Amanda Henderson: Site coordinator at Reading Partners 

An army brat, Henderson moved to Charleston after graduating from college in Pullman, Wash.

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Jonathan Boncek

City Paper: I'm just so intrigued that you were able to find a job after college. I moved down here without a job and I was a lot of different things and had a lot of trouble finding a job that I liked. What is your title at Reading Partners?

Henderson: I'm a site coordinator. I'll be the face of Reading Partners at an elementary school that we're partnering with.

Did you know you wanted to come to the east coast, to Charleston? Was it the job and then the place or the place and then the job?

It was the job and then the place, but I kind of looked at places the farthest away from Washington that sounded cool. I found this position randomly online through indeed.com and I was like "You're not gonna find a real thing on this!" and then I clicked on the site and thought, "Oh, this looks real! This is exciting."

South Carolina has some not great public school reputations ... Is that something you've seen? Is that something that's readily apparent, do a lot of kids need help or is that something that's everywhere?

In my experience, there's been problems with the education system wherever I've been, very unique ones. I think relatively the structure of American schools, I like, but I'm definitely passionate about the education system and getting something that actually works and actually helps students. I was originally thinking about becoming an elementary school teacher — but, I want to make more of a difference in the system.

As an army brat, you've been doing this for a while, meeting new people. Do you ever have trouble truly settling into a place? Are you always thinking, "Oh maybe I'll leave?"

Since my personality is less extroverted and more introverted, I'm actually super passionate about forming intimate relationships. So the first year is hard for me, just because those relationships take time to build. I'm more nervous about this transition. Before it's been set in stone, you're gonna be here three years, four years. Now I have no idea how long I'm going to be here. I've never really felt super settled after one year so do I want to stay here longer, do I not? That kind of ambiguity is more nerve-wracking.

Did you have any preconceived notions of what the city would be like?

I heard a lot of good things about it. I was definitely forewarned about the humidity. When I lived in Korea, I lived in Seoul, so I lived in a ginormous city and so when I think I heard "the city" I thought, "Oh it's gonna be like Seoul." Then I heard there were 200,000 people and I was like, "oh that's nothing like Seoul!" So I was kind of not sure what to expect.

I have experienced that it has more of the small town feel within the city. There's not a bunch of high rises downtown, which is nice and different but I think my biggest desire moving back to the city was having a bunch of scenes to go to, and Charleston definitely has that. It seems like there's so much to do. My roommate told me, "You're only bored if you wanna be bored."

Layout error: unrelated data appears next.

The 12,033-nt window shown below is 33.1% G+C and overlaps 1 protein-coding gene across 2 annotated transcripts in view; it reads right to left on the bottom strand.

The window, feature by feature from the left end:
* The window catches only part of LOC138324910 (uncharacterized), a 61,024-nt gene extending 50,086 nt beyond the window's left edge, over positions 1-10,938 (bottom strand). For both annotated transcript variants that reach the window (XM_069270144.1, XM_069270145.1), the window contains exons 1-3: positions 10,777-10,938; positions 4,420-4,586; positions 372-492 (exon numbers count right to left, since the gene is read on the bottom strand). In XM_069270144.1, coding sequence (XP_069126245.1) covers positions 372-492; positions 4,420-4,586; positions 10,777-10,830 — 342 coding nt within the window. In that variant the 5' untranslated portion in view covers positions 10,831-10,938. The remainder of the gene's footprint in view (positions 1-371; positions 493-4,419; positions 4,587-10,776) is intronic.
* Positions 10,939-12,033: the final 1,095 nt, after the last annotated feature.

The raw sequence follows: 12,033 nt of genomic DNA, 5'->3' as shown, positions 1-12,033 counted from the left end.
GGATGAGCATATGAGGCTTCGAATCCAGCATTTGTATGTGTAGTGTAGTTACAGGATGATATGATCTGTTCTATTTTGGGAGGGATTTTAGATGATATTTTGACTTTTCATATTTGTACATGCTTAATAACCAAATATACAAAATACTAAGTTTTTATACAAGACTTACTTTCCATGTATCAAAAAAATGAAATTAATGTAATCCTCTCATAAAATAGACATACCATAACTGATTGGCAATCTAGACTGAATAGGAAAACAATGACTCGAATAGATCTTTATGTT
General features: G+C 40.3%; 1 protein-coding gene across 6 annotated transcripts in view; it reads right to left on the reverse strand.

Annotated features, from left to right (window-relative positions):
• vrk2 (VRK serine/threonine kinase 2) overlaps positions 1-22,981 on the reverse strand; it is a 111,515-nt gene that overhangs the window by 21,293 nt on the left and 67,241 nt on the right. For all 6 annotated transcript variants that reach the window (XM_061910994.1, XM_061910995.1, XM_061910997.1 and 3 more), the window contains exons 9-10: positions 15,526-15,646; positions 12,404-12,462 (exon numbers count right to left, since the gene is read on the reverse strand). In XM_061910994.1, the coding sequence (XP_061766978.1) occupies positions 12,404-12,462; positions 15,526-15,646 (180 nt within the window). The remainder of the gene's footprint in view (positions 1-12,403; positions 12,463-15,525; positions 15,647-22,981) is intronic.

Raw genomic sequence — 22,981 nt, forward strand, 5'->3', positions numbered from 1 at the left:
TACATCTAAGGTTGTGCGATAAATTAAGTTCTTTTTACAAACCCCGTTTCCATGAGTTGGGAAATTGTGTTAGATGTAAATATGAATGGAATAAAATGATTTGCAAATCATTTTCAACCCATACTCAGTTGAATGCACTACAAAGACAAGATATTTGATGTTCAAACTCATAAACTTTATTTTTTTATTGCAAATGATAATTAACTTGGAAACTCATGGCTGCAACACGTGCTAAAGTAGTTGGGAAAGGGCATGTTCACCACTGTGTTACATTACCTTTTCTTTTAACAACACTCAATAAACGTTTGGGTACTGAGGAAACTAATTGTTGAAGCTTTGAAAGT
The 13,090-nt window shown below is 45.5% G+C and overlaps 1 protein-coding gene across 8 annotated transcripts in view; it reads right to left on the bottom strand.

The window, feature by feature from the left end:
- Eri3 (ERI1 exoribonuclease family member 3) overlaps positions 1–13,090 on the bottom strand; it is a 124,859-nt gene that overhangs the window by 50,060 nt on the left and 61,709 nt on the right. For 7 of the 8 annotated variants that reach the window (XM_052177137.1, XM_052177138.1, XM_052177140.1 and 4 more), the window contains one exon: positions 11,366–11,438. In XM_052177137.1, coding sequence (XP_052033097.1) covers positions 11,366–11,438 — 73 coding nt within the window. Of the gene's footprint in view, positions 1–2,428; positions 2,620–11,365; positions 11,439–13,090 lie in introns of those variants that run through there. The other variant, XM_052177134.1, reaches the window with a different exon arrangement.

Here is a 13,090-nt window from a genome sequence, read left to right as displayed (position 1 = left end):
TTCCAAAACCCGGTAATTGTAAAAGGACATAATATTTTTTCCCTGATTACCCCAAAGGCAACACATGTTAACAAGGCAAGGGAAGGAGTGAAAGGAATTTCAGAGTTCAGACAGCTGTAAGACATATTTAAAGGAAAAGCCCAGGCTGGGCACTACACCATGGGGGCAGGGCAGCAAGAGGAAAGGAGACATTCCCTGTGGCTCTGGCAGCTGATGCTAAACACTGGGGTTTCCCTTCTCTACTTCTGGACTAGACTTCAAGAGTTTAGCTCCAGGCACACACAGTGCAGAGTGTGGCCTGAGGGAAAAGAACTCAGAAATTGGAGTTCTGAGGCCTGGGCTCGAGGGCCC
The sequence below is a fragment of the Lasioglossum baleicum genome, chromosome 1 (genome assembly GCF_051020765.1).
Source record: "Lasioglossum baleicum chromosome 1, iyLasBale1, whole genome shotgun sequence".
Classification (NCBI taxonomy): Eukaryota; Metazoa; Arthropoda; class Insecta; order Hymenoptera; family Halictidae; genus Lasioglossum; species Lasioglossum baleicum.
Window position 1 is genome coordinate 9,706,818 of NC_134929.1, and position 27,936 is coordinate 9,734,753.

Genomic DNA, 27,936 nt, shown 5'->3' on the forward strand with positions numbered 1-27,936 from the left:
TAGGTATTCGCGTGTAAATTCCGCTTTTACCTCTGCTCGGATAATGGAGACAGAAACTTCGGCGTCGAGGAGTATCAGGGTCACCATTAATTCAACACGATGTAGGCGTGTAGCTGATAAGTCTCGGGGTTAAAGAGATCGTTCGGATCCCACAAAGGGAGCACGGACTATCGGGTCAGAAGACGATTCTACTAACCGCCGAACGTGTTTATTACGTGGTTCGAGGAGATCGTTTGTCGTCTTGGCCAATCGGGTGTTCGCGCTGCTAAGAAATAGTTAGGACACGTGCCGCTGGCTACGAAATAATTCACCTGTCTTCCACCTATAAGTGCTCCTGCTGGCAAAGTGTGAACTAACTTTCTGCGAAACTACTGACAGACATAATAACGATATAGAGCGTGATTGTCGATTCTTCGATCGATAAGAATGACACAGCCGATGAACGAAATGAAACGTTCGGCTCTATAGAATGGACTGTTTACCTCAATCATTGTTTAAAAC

Where do you live?

I live on James Island off of Camp Road.

Did you Craigslist it?

I did. I have awesome parents who are super supportive financially and they still really are but I kind of wanted to cut myself off and be as autonomous as I can. And that was a huge wakeup call because my job is a paid living stipend. And so I was kind of asking some of my coworkers, "Where are good places to live, what should my expectations be? Am I going to have to live in a box?"

So many of the complaints you'll hear — too many tourists, too much traffic — come from people who have lived here who see it changing.

I'm interested to see how my perspective changes when I get into the established community more, especially working in a tier one school. I heard there's still a bit of segregation. I think once I start getting invested in my communnity I'll see that more.

I have seen segregation in the schools. Even though I knew that segregation was still a reality in our schools I did not realize the extent to which it still prevailed. I can count the number of non-black students at my school with both hands. I knew the socioeconomic status of the students in my school would be low, but the combination of the socioeconomic status plus race and the lack of resources provided to our school surprised me. Those factors in addition to the smaller size of the school (which is partly affected by the aforementioned factors) causes us to be overlooked by many officials. In fact, our school is going without a fourth grade teacher this year and a first-year teacher is now teaching a fourth-fifth combined class. My job has been a learning experience and has been very eye-opening. I have a tremendous amount of respect for teachers and am so grateful to people who commit to making an impact on today's youth.

What is the best advice someone here has given you? Or worst?

Just being open-minded, keep trying to find all the nooks and crannies. I like that a lot with running too. I saw Hampton Park on a run with Charleston Beer Runners and I was like, I didn't know there was a park downtown! How did all these hidden gems get here? It's super fun to have that running group help you explore, just getting out and finding people who know what's up.

A lot of people have been telling me, you're gonna love Charleston, you're never gonna want to leave. I'm skeptical... you don't know me, I've moved every few years. Is it gonna be so great that it's gonna take away that nagging sense? We'll see. Maybe in five years I'll be like, you know what they were totally right.


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